September 17, 2020

Team Profile: Deborah Kissick
author / contributor

photo credit:
Deborah Kissick

1.     Why are you involved in geothermal / supercritical research?

I grew up in the Central Plateau and not too far from Ohaaki Power Station and as a result, geothermal has always been there, but is something I knew very little about. I jumped at the opportunity to use my understanding and experience of working within the resource management framework in New Zealand to assist on a project that is trying to utilise geothermal resources that no one in the world currently uses.

2.     What is the favourite part of your work?

I enjoy the diversity of topics that we get to work in as planners and the complex problems we help to solve. We work with a broad range of people from all different technical backgrounds and it's our job to consider all the technical input and to make recommendations on a way forward. We are known to be ‘specialist generalists’,meaning we know about a lot of things, and specialise in pulling all the different disciplines together and making sense of it, this project being a perfect example.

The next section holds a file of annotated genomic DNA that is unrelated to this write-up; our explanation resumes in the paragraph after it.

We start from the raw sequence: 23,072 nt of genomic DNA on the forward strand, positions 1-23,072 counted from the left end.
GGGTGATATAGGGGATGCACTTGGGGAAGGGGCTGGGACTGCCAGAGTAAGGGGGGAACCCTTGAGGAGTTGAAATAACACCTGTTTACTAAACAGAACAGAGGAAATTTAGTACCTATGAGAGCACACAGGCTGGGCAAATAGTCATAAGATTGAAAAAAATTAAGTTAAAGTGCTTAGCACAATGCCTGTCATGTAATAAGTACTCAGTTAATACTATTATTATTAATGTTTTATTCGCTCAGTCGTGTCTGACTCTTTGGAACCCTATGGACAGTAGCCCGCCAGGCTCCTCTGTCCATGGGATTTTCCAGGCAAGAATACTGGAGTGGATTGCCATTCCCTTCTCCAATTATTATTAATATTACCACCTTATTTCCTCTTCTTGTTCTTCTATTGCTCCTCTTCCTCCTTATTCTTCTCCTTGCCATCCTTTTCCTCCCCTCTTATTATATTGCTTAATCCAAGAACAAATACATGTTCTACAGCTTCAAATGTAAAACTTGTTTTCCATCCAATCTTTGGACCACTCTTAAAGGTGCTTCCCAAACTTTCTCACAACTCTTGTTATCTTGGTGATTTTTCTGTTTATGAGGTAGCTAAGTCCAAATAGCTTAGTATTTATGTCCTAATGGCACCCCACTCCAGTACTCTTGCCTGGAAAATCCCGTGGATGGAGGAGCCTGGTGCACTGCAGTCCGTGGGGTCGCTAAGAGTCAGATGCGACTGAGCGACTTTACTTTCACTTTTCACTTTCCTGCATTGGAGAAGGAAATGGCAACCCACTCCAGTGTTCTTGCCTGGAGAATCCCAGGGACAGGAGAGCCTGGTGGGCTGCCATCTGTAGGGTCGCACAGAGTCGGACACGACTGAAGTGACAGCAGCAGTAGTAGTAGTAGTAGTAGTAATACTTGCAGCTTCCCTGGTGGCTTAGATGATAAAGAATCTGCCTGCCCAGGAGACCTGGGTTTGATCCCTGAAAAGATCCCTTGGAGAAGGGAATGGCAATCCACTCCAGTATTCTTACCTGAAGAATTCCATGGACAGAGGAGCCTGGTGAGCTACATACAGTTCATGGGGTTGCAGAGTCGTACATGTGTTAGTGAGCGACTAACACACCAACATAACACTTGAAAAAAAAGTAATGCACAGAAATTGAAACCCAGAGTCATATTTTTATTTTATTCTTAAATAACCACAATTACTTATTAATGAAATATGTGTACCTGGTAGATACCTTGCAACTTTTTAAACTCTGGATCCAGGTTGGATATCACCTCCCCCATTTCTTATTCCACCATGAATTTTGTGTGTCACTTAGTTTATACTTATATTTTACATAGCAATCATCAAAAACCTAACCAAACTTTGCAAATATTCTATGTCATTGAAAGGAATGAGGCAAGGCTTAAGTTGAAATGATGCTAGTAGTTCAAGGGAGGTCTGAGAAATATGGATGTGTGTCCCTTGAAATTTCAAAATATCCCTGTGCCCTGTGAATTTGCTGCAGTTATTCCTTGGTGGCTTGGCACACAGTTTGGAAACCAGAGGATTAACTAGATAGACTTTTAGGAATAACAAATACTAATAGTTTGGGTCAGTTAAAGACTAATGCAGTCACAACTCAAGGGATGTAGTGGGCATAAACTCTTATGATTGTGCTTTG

3.     What publication or impactful piece of work are you most proud of?

I was responsible for developing an internal policy guidance document for Beef + LambNZ for the key policy topics of relevance to their team, including on matters relating to climate change, retaining biodiversity, freshwater management and stock exclusion from waterways and winter grazing. The document provides guidance to Beef + Lamb NZ staff with a consistent basis for their position on the various topics for us in regional planning processes across New Zealand.

This project posed many challenges but perhaps the most significant one for me was the need to recognise of the views of the various B+LNZ staff, farmers, board members and other industry representatives who shared their views on the project. These views then contributed to the development of a robust policy approach that included practical solutions to the policy issues posed with the expectations of the wider community within a resource management framework.

4.     Share a photo of you working or doing research…

Where are you? On the Tongariro Crossing, not working, but enjoying our amazing geothermal and volcanic landscapes.

Read more about Deborah's experience here.

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Governance & Regulation

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